The case against cooperation

Democrats pushing for compromise to avert a mythical "fiscal cliff" are hurting their party, and the country

Published November 27, 2012 6:53PM (EST)

Mitch McConnell and Harry Reid              (AP/Jacquelyn Martin)
Mitch McConnell and Harry Reid (AP/Jacquelyn Martin)

Senate Majority Leader Harry Reid's attempt to reform the filibuster probably won't go as far as the Senate needs to end gridlock, but it could have one positive impact: making bipartisan cooperation on a solution to the so-called "fiscal cliff" impossible, according to Mitch McConnell.

“We have huge issues before us here at the end of the year, much of which will probably carry over into next year,” McConnell said in a debate with Reid Tuesday. “It’s a time that we ought to be building collegiality and relationships and not making incendiary moves that are damaging to the institution and could have serious ramifications on our ability to work together here at the end of the year.”

I think that's good news.

I'm not going to go over a political cliff over David Plouffe's remarks about the fiscal cliff. As has been widely reported, Plouffe told a college crowd earlier this month that the president was prepared to disappoint the left by making a "grand bargain."

"Democrats are going to have to do some tough things on spending and entitlements that means that they'll criticized on by their left," Plouffe insisted. The White House knows, he added, that it must "carefully" address the “chief drivers of our deficit”: Medicare and Medicaid. Plouffe even suggested the president might be open to lowering tax rates on the wealthy.  “What we also want to do is engage in a process of tax reform that would ultimately produce lower rates, even potentially for the wealthiest,” he said.

The National Review Online wasted no time before crowing that Plouffe had endorsed Mitt Romney's tax plan. A stretch, but not by much.

There's so much wrong with Plouffe's remarks, I don't know where to start. For one thing, Medicare and Medicaid aren't "chief drivers of the deficit"; Bush tax cuts and two unfunded wars are. But I'm not flipping over Plouffe's remarks for a few reasons. First, he holds no job in the Obama administration, so he speaks for no one. We can presume he knows what the president is thinking on this issue, but I'd rather hear from the president himself. (Jay Carney says the president won't make Social Security part of the fiscal cliff negotiation, one sign of common sense.)

Second, Democrats can probably get away with claiming to support a so-called grand bargain, in principle, because they know it will never happen: John Boehner and Mitch McConnell will never deliver the votes. So I suppose there's a case for appearing "reasonable" and ready to make "tough choices," when you know you'll never have to go through with it and spell out what those tough choices might be.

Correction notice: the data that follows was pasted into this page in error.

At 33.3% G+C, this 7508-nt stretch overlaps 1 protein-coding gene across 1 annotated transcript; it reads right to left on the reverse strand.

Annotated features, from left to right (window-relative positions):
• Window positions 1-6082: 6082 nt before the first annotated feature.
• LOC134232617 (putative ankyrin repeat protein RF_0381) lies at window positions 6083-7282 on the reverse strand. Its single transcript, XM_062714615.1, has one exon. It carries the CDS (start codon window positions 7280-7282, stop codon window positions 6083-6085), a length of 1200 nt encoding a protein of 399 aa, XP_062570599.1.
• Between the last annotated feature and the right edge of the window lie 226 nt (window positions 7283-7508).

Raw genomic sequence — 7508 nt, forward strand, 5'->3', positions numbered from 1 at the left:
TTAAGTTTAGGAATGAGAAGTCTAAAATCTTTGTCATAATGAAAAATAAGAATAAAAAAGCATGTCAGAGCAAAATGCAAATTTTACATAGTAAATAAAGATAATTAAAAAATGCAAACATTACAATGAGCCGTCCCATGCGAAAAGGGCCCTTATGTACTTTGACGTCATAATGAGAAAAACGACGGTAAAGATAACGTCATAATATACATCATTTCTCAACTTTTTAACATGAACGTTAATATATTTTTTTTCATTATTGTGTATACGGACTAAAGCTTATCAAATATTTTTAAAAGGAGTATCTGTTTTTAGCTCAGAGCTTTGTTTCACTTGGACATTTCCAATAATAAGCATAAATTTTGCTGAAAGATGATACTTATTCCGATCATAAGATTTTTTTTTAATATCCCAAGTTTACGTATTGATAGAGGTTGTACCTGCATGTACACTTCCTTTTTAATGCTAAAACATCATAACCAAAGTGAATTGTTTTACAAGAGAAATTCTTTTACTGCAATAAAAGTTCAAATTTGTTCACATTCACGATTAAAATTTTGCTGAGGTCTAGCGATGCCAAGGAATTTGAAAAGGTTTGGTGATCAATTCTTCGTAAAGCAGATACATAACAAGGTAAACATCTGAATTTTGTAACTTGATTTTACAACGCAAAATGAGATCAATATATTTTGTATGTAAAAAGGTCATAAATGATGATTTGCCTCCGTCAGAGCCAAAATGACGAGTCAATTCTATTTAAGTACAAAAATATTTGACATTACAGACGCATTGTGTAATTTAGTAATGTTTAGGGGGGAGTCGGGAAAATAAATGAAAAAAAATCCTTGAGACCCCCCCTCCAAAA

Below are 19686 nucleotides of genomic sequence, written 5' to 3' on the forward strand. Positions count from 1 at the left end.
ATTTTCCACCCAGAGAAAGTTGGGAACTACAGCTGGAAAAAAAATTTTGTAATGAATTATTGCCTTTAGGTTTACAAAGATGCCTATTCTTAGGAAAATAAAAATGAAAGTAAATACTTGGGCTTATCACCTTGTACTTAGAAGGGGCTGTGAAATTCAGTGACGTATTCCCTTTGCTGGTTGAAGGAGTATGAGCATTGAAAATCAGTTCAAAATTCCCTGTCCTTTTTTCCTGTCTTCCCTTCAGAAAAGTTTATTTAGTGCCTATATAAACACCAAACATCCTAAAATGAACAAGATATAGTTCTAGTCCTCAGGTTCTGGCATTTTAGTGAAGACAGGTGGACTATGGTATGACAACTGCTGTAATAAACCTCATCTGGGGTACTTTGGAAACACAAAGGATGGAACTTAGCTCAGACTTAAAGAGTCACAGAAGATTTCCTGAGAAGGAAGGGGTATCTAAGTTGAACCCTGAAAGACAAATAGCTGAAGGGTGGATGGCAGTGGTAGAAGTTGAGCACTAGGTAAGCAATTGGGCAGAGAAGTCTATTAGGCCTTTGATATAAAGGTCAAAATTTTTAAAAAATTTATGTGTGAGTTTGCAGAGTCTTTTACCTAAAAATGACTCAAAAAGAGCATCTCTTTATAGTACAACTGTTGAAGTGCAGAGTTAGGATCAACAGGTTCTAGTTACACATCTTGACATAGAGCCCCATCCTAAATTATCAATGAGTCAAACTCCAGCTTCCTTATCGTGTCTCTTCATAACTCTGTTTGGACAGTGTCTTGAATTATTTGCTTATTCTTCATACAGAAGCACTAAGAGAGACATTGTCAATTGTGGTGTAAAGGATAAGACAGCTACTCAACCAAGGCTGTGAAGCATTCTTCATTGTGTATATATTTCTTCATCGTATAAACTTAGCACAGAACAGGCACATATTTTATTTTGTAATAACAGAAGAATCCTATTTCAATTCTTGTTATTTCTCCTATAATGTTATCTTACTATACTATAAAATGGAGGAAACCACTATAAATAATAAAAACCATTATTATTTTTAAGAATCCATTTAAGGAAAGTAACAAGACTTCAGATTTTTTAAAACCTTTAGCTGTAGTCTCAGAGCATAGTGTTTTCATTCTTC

But there's also a case against it. It's dishonest, to start with. And it once again lets Republicans frame the terms of the debate. A message to the Obama for America email list urged the president's supporters to back his efforts to work "with leaders of both parties in Washington to reduce the deficit in a balanced way so we can lay the foundation for long-term middle-class job growth and prevent your taxes from going up." Why make reducing the deficit the first issue you take to your core supporters?

It can't be said enough: The "fiscal cliff" is not a cliff. (Salon's Michael Lind breaks it all down here.) All of the tax and spending cuts "scheduled" to take effect Dec. 31 will take effect gradually, and can be reversed by Congress. Democrats hold most of the cards in this negotiation. They should be prepared to let the Bush tax cuts expire, and come back with a middle-class tax cut when Congress reconvenes Jan. 3. Why try to make a deal with this Congress, anyway, when the next one will have more Democrats, and most important, more liberals, on both the House and the Senate side?

For all the blather about courageous Republicans supposedly standing up to Grover Norquist, to a person they're pronouncing themselves open to raising tax revenues, but not rates, when raising the top rates is the only way to raise revenue without closing loopholes and deductions that would hit the middle class, too. There is no deal to be made with this far-right party.

I'm glad Reid is moving ahead on filibuster reform – even though all Jeff Merkley's bill would do is prevent filibusters on "motions to proceed," which essentially let Republicans block debate on whether to debate bills they don't like. It shows Democrats are prepared to fight, and that's something the country needs. The party has been compromising with increasingly irrational and right-wing Republicans for too long. There's no reasonable big deal to be made to avert the tax hikes and spending cuts set for January, not in the next four weeks. The president may feel it's politically wise to still try to seek such a deal, but that doesn't mean the rest of us have to pretend it's possible.

By Joan Walsh

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